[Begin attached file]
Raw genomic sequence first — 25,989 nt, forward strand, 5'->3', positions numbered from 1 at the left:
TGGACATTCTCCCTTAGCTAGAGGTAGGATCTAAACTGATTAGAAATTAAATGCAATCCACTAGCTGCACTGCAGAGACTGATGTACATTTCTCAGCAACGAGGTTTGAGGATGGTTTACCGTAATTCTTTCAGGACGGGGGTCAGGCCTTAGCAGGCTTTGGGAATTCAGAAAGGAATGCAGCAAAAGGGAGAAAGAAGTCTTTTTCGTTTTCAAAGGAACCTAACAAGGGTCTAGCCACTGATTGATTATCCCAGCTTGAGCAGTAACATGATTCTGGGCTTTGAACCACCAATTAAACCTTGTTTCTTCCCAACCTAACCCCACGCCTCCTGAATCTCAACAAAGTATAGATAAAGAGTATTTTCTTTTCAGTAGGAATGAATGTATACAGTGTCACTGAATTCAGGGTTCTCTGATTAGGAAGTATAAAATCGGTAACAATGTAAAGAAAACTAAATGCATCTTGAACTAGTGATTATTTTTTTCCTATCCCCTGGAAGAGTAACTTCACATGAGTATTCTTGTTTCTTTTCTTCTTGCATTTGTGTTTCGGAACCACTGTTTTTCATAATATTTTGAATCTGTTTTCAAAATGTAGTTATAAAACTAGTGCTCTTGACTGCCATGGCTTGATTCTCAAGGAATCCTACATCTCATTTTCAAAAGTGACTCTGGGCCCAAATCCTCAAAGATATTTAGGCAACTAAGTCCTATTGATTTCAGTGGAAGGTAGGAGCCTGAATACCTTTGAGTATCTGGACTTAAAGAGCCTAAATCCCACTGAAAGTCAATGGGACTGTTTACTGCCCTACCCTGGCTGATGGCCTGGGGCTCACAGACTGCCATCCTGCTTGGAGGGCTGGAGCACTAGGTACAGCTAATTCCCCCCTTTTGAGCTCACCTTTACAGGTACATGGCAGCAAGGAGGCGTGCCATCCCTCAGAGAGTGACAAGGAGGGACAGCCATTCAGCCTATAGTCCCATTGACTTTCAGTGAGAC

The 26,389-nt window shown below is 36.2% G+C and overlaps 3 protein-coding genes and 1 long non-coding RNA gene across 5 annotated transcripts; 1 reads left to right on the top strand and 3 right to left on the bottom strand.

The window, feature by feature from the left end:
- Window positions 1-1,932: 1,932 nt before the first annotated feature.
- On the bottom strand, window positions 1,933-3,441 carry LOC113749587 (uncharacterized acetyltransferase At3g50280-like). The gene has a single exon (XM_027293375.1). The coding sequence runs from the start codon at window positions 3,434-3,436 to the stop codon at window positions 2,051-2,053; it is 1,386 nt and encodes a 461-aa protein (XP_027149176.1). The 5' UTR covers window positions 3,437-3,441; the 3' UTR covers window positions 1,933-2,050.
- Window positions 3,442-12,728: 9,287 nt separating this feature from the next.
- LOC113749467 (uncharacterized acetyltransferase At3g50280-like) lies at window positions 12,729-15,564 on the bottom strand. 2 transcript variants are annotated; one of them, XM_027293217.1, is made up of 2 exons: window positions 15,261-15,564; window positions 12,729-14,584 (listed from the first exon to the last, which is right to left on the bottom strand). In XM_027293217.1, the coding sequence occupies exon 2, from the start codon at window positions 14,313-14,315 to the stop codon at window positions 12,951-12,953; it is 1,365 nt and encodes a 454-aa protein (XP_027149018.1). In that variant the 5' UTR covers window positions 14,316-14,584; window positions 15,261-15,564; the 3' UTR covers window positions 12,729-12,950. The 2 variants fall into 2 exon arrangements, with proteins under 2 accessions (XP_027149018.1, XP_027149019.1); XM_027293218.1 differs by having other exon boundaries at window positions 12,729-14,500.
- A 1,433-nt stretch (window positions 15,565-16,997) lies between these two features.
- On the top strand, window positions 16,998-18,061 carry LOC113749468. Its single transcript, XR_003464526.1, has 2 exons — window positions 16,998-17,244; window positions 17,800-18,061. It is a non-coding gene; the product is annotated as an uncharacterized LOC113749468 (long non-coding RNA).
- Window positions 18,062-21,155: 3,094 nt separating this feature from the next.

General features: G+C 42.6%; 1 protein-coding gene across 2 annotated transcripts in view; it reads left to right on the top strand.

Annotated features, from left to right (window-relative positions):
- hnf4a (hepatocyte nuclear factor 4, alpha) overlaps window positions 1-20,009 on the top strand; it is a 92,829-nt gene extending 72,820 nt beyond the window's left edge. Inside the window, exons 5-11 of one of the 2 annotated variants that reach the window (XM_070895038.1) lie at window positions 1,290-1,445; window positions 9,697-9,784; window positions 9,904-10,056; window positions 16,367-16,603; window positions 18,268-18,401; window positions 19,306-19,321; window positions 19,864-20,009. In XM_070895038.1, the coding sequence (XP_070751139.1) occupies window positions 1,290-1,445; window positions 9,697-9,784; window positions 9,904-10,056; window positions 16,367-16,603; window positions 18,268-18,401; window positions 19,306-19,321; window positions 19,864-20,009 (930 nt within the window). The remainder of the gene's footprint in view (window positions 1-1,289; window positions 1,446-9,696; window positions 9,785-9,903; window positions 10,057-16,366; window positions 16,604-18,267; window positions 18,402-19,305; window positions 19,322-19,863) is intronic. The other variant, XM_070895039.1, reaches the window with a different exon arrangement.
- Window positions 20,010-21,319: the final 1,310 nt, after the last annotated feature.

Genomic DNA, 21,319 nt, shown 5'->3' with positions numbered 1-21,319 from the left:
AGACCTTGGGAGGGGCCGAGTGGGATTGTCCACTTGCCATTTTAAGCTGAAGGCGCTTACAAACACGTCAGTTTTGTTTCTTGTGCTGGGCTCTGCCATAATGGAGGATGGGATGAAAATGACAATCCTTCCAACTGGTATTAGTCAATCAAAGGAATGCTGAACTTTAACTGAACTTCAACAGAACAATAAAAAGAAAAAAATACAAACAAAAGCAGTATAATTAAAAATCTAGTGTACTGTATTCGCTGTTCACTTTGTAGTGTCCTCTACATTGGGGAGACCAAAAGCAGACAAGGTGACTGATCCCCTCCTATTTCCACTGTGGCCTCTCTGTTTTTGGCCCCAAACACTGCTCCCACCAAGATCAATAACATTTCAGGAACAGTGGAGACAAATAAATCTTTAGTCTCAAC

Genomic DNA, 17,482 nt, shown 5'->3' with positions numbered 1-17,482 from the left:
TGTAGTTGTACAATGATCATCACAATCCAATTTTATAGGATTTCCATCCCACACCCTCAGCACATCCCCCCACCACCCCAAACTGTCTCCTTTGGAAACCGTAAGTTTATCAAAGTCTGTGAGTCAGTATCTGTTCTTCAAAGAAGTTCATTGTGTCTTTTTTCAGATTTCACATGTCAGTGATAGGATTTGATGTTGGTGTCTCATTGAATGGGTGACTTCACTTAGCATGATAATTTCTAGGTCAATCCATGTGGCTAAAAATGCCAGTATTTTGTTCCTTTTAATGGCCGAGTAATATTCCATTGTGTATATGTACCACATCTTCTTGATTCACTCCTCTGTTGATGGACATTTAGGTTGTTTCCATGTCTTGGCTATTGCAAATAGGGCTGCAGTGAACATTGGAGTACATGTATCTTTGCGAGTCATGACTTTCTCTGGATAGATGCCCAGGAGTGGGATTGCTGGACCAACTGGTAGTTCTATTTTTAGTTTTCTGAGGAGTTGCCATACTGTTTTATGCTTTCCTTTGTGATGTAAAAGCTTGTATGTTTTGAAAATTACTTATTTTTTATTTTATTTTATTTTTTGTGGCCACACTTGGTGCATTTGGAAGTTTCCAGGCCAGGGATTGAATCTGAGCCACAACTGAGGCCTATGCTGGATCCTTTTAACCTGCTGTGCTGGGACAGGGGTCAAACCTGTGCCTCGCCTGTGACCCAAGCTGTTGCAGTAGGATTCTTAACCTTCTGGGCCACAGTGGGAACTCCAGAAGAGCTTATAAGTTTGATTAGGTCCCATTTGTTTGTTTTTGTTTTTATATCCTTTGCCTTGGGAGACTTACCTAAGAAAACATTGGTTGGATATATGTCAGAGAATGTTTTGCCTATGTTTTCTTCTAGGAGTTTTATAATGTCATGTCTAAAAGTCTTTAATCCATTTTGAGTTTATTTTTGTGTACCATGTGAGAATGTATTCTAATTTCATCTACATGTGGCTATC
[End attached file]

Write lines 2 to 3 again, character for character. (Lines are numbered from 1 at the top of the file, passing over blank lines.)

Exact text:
TGGACATTCTCCCTTAGCTAGAGGTAGGATCTAAACTGATTAGAAATTAAATGCAATCCACTAGCTGCACTGCAGAGACTGATGTACATTTCTCAGCAACGAGGTTTGAGGATGGTTTACCGTAATTCTTTCAGGACGGGGGTCAGGCCTTAGCAGGCTTTGGGAATTCAGAAAGGAATGCAGCAAAAGGGAGAAAGAAGTCTTTTTCGTTTTCAAAGGAACCTAACAAGGGTCTAGCCACTGATTGATTATCCCAGCTTGAGCAGTAACATGATTCTGGGCTTTGAACCACCAATTAAACCTTGTTTCTTCCCAACCTAACCCCACGCCTCCTGAATCTCAACAAAGTATAGATAAAGAGTATTTTCTTTTCAGTAGGAATGAATGTATACAGTGTCACTGAATTCAGGGTTCTCTGATTAGGAAGTATAAAATCGGTAACAATGTAAAGAAAACTAAATGCATCTTGAACTAGTGATTATTTTTTTCCTATCCCCTGGAAGAGTAACTTCACATGAGTATTCTTGTTTCTTTTCTTCTTGCATTTGTGTTTCGGAACCACTGTTTTTCATAATATTTTGAATCTGTTTTCAAAATGTAGTTATAAAACTAGTGCTCTTGACTGCCATGGCTTGATTCTCAAGGAATCCTACATCTCATTTTCAAAAGTGACTCTGGGCCCAAATCCTCAAAGATATTTAGGCAACTAAGTCCTATTGATTTCAGTGGAAGGTAGGAGCCTGAATACCTTTGAGTATCTGGACTTAAAGAGCCTAAATCCCACTGAAAGTCAATGGGACTGTTTACTGCCCTACCCTGGCTGATGGCCTGGGGCTCACAGACTGCCATCCTGCTTGGAGGGCTGGAGCACTAGGTACAGCTAATTCCCCCCTTTTGAGCTCACCTTTACAGGTACATGGCAGCAAGGAGGCGTGCCATCCCTCAGAGAGTGACAAGGAGGGACAGCCATTCAGCCTATAGTCCCATTGACTTTCAGTGAGAC

The 26,389-nt window shown below is 36.2% G+C and overlaps 3 protein-coding genes and 1 long non-coding RNA gene across 5 annotated transcripts; 1 reads left to right on the top strand and 3 right to left on the bottom strand.